Fetishes are narrow, even brittle, phenomena. There are men who need to see women's toes but not heels, or heels but not toes; men who need to see women in leg casts; men who need to see a specific kind of woman's shoe pushing a specific kind of car's accelerator. "That's not at all an isolated fetish," says Dian Hanson, the most cerebral pornographer in America. "There's an entire club called Pedal Pumpers. The first man who called me about it could only be satisfied with a 1959 Corvette and white pumps. It had to be white pumps. He'd bring hookers home and take them to the garage."
Hanson's SoHo office is scattered with pleasantly filthy memorabilia: photos of penises with her name written on them, a comic of Wonder Woman removing her panties, crutches tied together with a leather whip. Hanson has pinned up production schedules for the three soft-core magazines she edits, but these are difficult to notice. The eye more naturally falls to, say, the freeze-dried pig or the Polaroid of the three-foot man with someone's scrawled Post-it note reading "Do we need a dwarf?"
Everything Hanson has seen in 23 years of writing and editing porn has led her to one ineluctable truth: that sexual aberration does not exist. Paradoxically, aberration is the norm. The illusion of a comfortable sexual order, of a mainstream of behavior that rules the secret world of lust, did not survive the century. And if porn is even a glimpse of American sexuality, Hanson is its Margaret Mead.
In her career, she has observed several protracted seasons of erotic fashion. She has worked through the era of the curvy blonde, the cartoonishly augmented model, the hard-body, and now the natural girl. She has listened as men clamored to see shaved private parts, and now hears them clamoring to see the opposite. Recently, she offered to contribute cash to a model's favorite charity if the model would simply stop wearing thongs for a while and develop a full-panty tan line. "When I ask her to keep her buttocks untanned, she looks at me as though I'm insane," Hanson recounts. "But if I asked her to have her nipples surgically recentered, she'd say, 'I'm free next week. What day?' "
"I've made this magazine successful by listening to guys," Hanson says. "I probe them for the subtleties of their lust."
Hanson does not swear. She says the word pornography in the same neutral tone one might use for calligraphy or cartography -- but beyond that, her discourse is immaculate. It would be simple to mistake her for an academic if she didn't constantly refer to the magazines she edits: Juggs, Tight, and Leg Show, which is the most successful fetishist publication in the world. The text Hanson writes for Leg Show -- what trade jargon calls its "girl copy" -- is purchased by some 200,000 people each month, more than twice the circulation, for instance, of The New Republic.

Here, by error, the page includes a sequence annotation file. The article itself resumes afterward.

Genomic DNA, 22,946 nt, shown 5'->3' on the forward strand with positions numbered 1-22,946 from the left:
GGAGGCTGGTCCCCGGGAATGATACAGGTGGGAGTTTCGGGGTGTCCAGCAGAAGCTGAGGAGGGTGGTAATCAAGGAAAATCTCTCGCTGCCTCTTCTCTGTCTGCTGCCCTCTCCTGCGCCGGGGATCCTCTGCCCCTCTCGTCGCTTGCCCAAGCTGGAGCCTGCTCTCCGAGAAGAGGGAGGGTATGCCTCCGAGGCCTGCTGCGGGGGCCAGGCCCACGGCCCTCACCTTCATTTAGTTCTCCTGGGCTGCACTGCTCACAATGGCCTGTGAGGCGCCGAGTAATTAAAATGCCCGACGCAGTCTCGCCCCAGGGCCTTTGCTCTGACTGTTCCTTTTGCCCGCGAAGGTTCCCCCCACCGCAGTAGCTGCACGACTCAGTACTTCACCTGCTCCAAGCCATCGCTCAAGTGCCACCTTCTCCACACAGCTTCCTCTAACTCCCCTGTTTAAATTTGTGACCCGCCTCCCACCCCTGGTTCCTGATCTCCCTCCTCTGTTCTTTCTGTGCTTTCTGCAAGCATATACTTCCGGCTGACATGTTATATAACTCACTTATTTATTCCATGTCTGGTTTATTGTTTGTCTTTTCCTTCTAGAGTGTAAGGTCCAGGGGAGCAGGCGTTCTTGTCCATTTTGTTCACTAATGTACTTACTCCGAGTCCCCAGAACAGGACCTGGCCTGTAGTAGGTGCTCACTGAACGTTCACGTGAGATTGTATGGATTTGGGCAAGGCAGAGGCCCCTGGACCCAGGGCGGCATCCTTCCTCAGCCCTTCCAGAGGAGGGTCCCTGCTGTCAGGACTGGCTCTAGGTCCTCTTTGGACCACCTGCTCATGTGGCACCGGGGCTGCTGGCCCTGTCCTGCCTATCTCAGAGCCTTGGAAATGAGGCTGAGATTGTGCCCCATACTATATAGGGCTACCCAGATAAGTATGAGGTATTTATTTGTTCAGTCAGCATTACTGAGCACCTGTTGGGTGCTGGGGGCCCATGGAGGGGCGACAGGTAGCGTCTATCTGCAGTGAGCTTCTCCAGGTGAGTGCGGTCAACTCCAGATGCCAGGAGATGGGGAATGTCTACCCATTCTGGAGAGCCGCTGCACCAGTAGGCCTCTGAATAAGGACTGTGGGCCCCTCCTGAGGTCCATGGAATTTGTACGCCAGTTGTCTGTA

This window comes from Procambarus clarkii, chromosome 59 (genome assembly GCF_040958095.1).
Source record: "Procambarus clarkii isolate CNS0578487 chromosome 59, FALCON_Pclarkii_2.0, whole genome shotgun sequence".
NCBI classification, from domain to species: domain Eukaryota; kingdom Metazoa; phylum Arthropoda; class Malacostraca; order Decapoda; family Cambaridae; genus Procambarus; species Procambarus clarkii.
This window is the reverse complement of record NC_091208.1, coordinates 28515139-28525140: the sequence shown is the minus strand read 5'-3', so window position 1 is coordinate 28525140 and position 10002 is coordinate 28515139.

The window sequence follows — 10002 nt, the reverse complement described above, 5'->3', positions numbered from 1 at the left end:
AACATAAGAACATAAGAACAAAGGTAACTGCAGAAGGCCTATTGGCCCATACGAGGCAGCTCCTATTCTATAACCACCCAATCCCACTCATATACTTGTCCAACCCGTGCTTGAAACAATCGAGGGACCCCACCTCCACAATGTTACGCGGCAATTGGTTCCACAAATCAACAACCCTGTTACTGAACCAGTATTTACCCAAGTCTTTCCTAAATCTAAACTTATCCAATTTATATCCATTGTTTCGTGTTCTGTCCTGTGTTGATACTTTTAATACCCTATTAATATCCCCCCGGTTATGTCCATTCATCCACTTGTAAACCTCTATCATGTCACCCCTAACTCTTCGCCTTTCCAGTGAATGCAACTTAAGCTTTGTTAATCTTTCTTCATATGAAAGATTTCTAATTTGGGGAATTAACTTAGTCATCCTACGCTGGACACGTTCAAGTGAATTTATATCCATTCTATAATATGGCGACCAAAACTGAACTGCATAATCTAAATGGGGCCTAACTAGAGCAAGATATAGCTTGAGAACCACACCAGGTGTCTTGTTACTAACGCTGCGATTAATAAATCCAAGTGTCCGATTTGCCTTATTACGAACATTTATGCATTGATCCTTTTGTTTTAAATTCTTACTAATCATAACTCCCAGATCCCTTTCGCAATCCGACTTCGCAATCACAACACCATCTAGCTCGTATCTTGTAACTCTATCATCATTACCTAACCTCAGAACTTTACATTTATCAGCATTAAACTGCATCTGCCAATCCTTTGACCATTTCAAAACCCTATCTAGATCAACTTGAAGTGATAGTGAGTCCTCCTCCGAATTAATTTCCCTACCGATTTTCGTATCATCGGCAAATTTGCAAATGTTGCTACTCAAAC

Though she has started up other publications (Outlaw Biker, Big Butt), Hanson's current trinity of magazines touches nearly every demographic of porn aficionado. Leg Show reaches a white-collar readership; Juggs -- which Hanson calls "the sideshow of pornography" -- is consumed mainly by blue-collar guys in the South and Midwest. "The Juggs woman is unchanged since the dawn of time," says Hanson. "She's a fertility goddess, complete with moist, hairy folds and creases." Tight, at the other extreme, is carefully produced to look amateurish. In the main, it features 19-year-old girls sucking their pinkies and making comments like "I felt this big hot feeling between my legs where his thing was!" As male baby-boomers feel the sting of middle age (so the theory goes), they begin to like the idea of becoming Pygmalions. "They're married to women who, to their great chagrin, have developed minds of their own," Hanson says. "So they fantasize about having a girl to protect and mold."